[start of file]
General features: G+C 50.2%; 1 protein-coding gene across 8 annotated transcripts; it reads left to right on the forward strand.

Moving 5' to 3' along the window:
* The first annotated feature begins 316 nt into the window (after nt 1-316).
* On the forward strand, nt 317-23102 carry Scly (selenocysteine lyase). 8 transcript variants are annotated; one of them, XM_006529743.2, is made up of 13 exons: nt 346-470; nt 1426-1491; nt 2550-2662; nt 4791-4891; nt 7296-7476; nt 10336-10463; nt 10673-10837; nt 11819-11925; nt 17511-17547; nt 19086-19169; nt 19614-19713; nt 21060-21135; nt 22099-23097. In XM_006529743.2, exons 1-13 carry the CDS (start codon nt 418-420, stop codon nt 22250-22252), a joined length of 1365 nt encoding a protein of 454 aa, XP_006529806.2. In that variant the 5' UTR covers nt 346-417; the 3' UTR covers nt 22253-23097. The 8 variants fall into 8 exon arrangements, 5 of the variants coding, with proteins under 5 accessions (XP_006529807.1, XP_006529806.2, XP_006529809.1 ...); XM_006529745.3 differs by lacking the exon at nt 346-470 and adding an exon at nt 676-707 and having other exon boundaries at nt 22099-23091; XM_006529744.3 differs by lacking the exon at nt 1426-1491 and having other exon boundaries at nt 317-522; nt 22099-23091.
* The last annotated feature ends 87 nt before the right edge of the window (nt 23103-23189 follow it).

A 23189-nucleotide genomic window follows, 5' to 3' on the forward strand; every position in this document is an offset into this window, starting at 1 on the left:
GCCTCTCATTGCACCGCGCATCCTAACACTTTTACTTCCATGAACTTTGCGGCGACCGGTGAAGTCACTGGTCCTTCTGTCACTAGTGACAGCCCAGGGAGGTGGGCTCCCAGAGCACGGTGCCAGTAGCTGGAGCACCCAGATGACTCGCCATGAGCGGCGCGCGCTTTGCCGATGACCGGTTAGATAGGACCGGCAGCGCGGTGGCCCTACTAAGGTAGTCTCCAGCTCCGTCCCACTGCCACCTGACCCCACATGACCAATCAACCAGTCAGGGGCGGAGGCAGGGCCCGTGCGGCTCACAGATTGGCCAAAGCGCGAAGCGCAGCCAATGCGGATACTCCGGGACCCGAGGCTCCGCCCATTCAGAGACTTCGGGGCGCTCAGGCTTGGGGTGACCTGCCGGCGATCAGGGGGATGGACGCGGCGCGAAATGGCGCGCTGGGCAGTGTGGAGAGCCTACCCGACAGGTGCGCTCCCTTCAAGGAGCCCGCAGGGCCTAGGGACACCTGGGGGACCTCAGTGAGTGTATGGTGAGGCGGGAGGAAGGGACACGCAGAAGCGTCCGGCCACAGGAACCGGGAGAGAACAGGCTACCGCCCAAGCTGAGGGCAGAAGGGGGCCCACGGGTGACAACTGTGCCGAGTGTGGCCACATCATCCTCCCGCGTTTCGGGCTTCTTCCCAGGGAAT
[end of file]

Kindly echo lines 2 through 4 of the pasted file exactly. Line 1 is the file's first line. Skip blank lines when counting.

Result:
Moving 5' to 3' along the window:
* The first annotated feature begins 316 nt into the window (after nt 1-316).
* On the forward strand, nt 317-23102 carry Scly (selenocysteine lyase). 8 transcript variants are annotated; one of them, XM_006529743.2, is made up of 13 exons: nt 346-470; nt 1426-1491; nt 2550-2662; nt 4791-4891; nt 7296-7476; nt 10336-10463; nt 10673-10837; nt 11819-11925; nt 17511-17547; nt 19086-19169; nt 19614-19713; nt 21060-21135; nt 22099-23097. In XM_006529743.2, exons 1-13 carry the CDS (start codon nt 418-420, stop codon nt 22250-22252), a joined length of 1365 nt encoding a protein of 454 aa, XP_006529806.2. In that variant the 5' UTR covers nt 346-417; the 3' UTR covers nt 22253-23097. The 8 variants fall into 8 exon arrangements, 5 of the variants coding, with proteins under 5 accessions (XP_006529807.1, XP_006529806.2, XP_006529809.1 ...); XM_006529745.3 differs by lacking the exon at nt 346-470 and adding an exon at nt 676-707 and having other exon boundaries at nt 22099-23091; XM_006529744.3 differs by lacking the exon at nt 1426-1491 and having other exon boundaries at nt 317-522; nt 22099-23091.